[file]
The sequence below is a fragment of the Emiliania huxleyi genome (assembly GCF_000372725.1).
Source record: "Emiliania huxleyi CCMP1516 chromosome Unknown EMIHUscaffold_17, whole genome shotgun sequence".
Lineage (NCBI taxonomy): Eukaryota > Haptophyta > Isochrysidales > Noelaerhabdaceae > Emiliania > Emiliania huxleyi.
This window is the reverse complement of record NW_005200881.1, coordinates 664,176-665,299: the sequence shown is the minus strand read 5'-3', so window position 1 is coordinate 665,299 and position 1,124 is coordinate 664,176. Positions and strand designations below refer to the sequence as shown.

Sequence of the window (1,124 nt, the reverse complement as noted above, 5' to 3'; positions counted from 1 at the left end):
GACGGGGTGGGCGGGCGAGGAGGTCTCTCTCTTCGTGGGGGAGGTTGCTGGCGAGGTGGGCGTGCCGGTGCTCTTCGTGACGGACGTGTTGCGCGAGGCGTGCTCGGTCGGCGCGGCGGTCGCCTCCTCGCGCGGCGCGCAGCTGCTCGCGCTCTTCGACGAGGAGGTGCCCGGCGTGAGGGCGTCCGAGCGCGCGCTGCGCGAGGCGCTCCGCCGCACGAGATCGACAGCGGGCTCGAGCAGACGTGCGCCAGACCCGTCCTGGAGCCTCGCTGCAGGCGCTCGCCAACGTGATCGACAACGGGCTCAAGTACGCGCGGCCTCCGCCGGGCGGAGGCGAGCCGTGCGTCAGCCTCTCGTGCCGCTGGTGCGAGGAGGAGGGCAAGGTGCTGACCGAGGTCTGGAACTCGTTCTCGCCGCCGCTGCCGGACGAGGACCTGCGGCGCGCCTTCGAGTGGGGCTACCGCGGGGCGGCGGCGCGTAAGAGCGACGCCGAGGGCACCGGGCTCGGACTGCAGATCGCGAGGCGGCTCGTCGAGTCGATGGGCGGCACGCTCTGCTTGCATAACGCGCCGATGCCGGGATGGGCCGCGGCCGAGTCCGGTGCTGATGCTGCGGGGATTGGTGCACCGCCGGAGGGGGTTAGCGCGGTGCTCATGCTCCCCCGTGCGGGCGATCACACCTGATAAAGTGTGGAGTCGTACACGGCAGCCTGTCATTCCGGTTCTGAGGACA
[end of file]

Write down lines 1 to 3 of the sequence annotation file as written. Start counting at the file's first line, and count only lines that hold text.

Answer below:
The sequence below is a fragment of the Emiliania huxleyi genome (assembly GCF_000372725.1).
Source record: "Emiliania huxleyi CCMP1516 chromosome Unknown EMIHUscaffold_17, whole genome shotgun sequence".
Lineage (NCBI taxonomy): Eukaryota > Haptophyta > Isochrysidales > Noelaerhabdaceae > Emiliania > Emiliania huxleyi.